▶ If you can’t be near your loved ones right now, use video calls as the next best thing. Faces and voices help us feel close and “read” one other. On the calls, tell people how much you care about and miss them. You’ll find that speaking your love out loud releases the same feel-good chemicals that touch does.
▶ Cuddle with your pets.
▶ When it’s safe to do so again, consider making an appointment for a massage, manicure, haircut or healing touch or reiki session.
▶ Massage also releases feel-good chemicals. Give yourself an arm rub by rolling a tennis ball up and down a few times daily or use a foam roller for a back rub.
▶ Try using a weighted blanket when you watch television or sleep. The 15- to 25-pound blankets press down on the skin, which triggers vagus nerve activity. Choose one that’s about 10% of your body weight.
▶ Practice yoga. Yoga poses place pressure on lots of different parts of your body, essentially “touching” you all over.
You’ll be glad to know that I finally got to hold my grandbaby recently. He’s already a grinning, wriggly 3-month-old, and boy, did it feel amazing to have him in my arms. With my new appreciation for touch starvation, I’m planning on lots of hugs and kisses in the months and years to come.
Founder and director of the Center for Loss and Life Transition, Dr. Alan Wolfelt has been recognized as one of North America’s leading death educators and grief counselors. His books have sold more than a million copies worldwide and have been translated into many languages. Wolfelt speaks on grief-related topics, offers training for caregivers and has written many bestselling books and other resources on grief for both caregivers and grieving people. Learn more at centerforloss.com.
As physical therapists and occupational therapists, we are privileged to spend ample time with patients as they journey to regain and maximize their abilities after injury or illness. Every patient has an incredible story that we wish you could see, because it would inspire you to move more, which in turn would inspire those around you to move more, which has a great side effect of improved health and wellness.
Here are a few stories our department complied, that will try to capture and convey the inspiration we receive while working with patients:
I was asked to work with a gentleman following a car accident resulting in broken bones that required surgery. He came to his first physical therapy appointment in a wheelchair and with a smile. He looked forward to every session, and he gave great effort in his rehabilitation program. He did his exercises in therapy and at home and eventually reached his goal of returning to work and being able to mow his lawn without needing a break. The inspiration I received through his story is that attitude and persistence helps you progress. His story gives me an inspirational story to share as the next new patient starts their rehabilitation process and inspires me to be consistent in my own exercise program.
A patient came to me with problems of daily, severe headaches. In asking how it influenced her daily life she related that she continued to do her normal things, including working every day, but would like to do them without a headache. A few years later I had my own stretch of time with daily headaches, and I remembered my patient’s story of perseverance in the face of pain, which inspired me to continue doing things that I needed and wanted to do.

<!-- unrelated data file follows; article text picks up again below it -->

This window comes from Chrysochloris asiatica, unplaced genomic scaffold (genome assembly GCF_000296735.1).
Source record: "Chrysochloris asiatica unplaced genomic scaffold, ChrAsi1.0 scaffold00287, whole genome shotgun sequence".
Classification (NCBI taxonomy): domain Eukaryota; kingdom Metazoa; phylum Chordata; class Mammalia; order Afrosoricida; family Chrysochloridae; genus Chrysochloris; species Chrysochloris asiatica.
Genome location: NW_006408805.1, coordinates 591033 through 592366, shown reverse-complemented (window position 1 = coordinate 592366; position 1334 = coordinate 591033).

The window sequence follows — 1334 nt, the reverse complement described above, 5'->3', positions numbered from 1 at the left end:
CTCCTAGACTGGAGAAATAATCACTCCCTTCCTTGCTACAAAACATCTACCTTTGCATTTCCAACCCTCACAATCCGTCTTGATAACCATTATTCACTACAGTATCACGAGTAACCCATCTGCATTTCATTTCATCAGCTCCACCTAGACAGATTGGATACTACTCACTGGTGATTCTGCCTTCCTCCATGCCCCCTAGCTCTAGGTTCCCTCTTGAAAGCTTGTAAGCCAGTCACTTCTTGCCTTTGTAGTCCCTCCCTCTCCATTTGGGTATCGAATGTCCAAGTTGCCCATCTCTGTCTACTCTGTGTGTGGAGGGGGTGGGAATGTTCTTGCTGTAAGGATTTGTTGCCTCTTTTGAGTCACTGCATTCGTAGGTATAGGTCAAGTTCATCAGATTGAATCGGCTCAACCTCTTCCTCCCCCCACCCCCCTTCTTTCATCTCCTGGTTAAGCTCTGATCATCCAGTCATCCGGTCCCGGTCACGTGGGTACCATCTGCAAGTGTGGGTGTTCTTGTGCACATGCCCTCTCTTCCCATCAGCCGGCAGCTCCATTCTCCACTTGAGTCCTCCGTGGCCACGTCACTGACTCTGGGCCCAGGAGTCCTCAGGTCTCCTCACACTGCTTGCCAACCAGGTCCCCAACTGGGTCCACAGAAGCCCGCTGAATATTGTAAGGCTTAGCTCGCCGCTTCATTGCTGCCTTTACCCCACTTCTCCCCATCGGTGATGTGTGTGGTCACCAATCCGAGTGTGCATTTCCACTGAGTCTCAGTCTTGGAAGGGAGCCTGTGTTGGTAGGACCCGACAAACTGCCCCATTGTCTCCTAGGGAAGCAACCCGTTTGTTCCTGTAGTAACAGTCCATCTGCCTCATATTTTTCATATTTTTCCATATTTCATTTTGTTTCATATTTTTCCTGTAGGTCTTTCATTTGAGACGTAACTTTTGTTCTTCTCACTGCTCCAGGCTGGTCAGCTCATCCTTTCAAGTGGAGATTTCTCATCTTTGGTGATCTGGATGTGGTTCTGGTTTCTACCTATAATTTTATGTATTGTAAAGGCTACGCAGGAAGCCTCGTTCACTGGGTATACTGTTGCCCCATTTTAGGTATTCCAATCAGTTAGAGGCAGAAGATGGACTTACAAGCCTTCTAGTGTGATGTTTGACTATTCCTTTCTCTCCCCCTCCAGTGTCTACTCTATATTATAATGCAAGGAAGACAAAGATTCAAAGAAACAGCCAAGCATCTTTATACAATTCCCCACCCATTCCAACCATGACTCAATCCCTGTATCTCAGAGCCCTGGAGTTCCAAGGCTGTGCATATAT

I work with multiple pediatric patients who have a hard time engaging in daily tasks without having a meltdown or negative behavior. This affects the child, the parents, home life, school life and engagement in the community. Stress is often present as frustration with not being able to complete a task, fear of being hurt, social anxiety or feeling a loss of control. These pediatric patients inspire me by the way they positively respond to movement and playful engagement, which allows them to experience joy rather than stress, let their guard down, learn to tackle new and hard tasks and build relationships with others. I learn a nugget from every therapy session and carry that forward to share stories of success with others, celebrate gains with families and provide support on the hard days. It inspires me on the days when I don’t feel at my best to apply what I have learned from my families. Movement helps me to feel better so I can engage in the things that seem hard. Creating and organizing lead to a sense of satisfaction and calm to my life to be able to tackle the next hard thing in front of me.
Patients that come in happy and excited to do their therapy, because they know how much it’s helping them, inspire me. It’s inspires me to do my best and make sure I interact with patients who are having a tough day, in a way that supports and builds them up.
An inspirational story I often see is when I work with sick and deconditioned patients in the hospital. Watching them work to regain their strength and independence to be able to return home, inspires me to encourage the next person to meet their goals as well.
So look around you for people you know, that have overcome movement problems and recognize the inspiration in their stories. Be inspired to address your challenge. If you need the help of a physical therapist, occupational therapist, personal trainer, or doctor it is readily available through the Orange City Area Health System. Then be an inspiration for the people around you.